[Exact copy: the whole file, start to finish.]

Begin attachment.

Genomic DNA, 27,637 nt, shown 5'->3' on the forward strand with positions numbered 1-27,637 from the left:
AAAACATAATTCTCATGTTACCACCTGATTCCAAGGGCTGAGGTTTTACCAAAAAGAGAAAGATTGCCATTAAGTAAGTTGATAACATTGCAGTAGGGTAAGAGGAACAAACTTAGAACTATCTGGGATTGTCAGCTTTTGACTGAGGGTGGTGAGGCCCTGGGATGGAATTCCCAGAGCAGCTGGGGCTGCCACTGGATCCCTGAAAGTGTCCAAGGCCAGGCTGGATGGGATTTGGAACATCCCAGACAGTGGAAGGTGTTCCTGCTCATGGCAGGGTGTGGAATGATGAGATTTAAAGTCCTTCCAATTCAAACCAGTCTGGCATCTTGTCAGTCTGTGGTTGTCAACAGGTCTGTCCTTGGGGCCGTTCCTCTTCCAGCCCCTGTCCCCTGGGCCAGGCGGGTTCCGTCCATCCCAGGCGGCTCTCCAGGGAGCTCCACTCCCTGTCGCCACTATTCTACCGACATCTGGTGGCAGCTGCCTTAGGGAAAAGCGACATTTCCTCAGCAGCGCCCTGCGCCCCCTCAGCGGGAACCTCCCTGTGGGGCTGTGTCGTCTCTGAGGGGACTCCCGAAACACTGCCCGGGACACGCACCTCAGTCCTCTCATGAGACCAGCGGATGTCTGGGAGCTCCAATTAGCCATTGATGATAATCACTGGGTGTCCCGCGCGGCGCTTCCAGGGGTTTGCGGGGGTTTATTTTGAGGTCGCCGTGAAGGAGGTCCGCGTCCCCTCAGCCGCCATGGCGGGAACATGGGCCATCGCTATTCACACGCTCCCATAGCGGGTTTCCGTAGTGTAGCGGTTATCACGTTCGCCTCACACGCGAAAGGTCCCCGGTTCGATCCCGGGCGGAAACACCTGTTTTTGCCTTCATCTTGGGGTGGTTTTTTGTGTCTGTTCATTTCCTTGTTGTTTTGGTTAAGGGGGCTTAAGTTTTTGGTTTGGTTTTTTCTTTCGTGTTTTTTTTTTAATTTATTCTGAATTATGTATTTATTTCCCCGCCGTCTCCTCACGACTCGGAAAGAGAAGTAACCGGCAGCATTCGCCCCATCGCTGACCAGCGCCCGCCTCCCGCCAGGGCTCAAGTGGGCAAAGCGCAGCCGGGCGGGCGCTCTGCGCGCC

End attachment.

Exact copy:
Genomic DNA, 27,637 nt, shown 5'->3' on the forward strand with positions numbered 1-27,637 from the left:
AAAACATAATTCTCATGTTACCACCTGATTCCAAGGGCTGAGGTTTTACCAAAAAGAGAAAGATTGCCATTAAGTAAGTTGATAACATTGCAGTAGGGTAAGAGGAACAAACTTAGAACTATCTGGGATTGTCAGCTTTTGACTGAGGGTGGTGAGGCCCTGGGATGGAATTCCCAGAGCAGCTGGGGCTGCCACTGGATCCCTGAAAGTGTCCAAGGCCAGGCTGGATGGGATTTGGAACATCCCAGACAGTGGAAGGTGTTCCTGCTCATGGCAGGGTGTGGAATGATGAGATTTAAAGTCCTTCCAATTCAAACCAGTCTGGCATCTTGTCAGTCTGTGGTTGTCAACAGGTCTGTCCTTGGGGCCGTTCCTCTTCCAGCCCCTGTCCCCTGGGCCAGGCGGGTTCCGTCCATCCCAGGCGGCTCTCCAGGGAGCTCCACTCCCTGTCGCCACTATTCTACCGACATCTGGTGGCAGCTGCCTTAGGGAAAAGCGACATTTCCTCAGCAGCGCCCTGCGCCCCCTCAGCGGGAACCTCCCTGTGGGGCTGTGTCGTCTCTGAGGGGACTCCCGAAACACTGCCCGGGACACGCACCTCAGTCCTCTCATGAGACCAGCGGATGTCTGGGAGCTCCAATTAGCCATTGATGATAATCACTGGGTGTCCCGCGCGGCGCTTCCAGGGGTTTGCGGGGGTTTATTTTGAGGTCGCCGTGAAGGAGGTCCGCGTCCCCTCAGCCGCCATGGCGGGAACATGGGCCATCGCTATTCACACGCTCCCATAGCGGGTTTCCGTAGTGTAGCGGTTATCACGTTCGCCTCACACGCGAAAGGTCCCCGGTTCGATCCCGGGCGGAAACACCTGTTTTTGCCTTCATCTTGGGGTGGTTTTTTGTGTCTGTTCATTTCCTTGTTGTTTTGGTTAAGGGGGCTTAAGTTTTTGGTTTGGTTTTTTCTTTCGTGTTTTTTTTTTAATTTATTCTGAATTATGTATTTATTTCCCCGCCGTCTCCTCACGACTCGGAAAGAGAAGTAACCGGCAGCATTCGCCCCATCGCTGACCAGCGCCCGCCTCCCGCCAGGGCTCAAGTGGGCAAAGCGCAGCCGGGCGGGCGCTCTGCGCGCC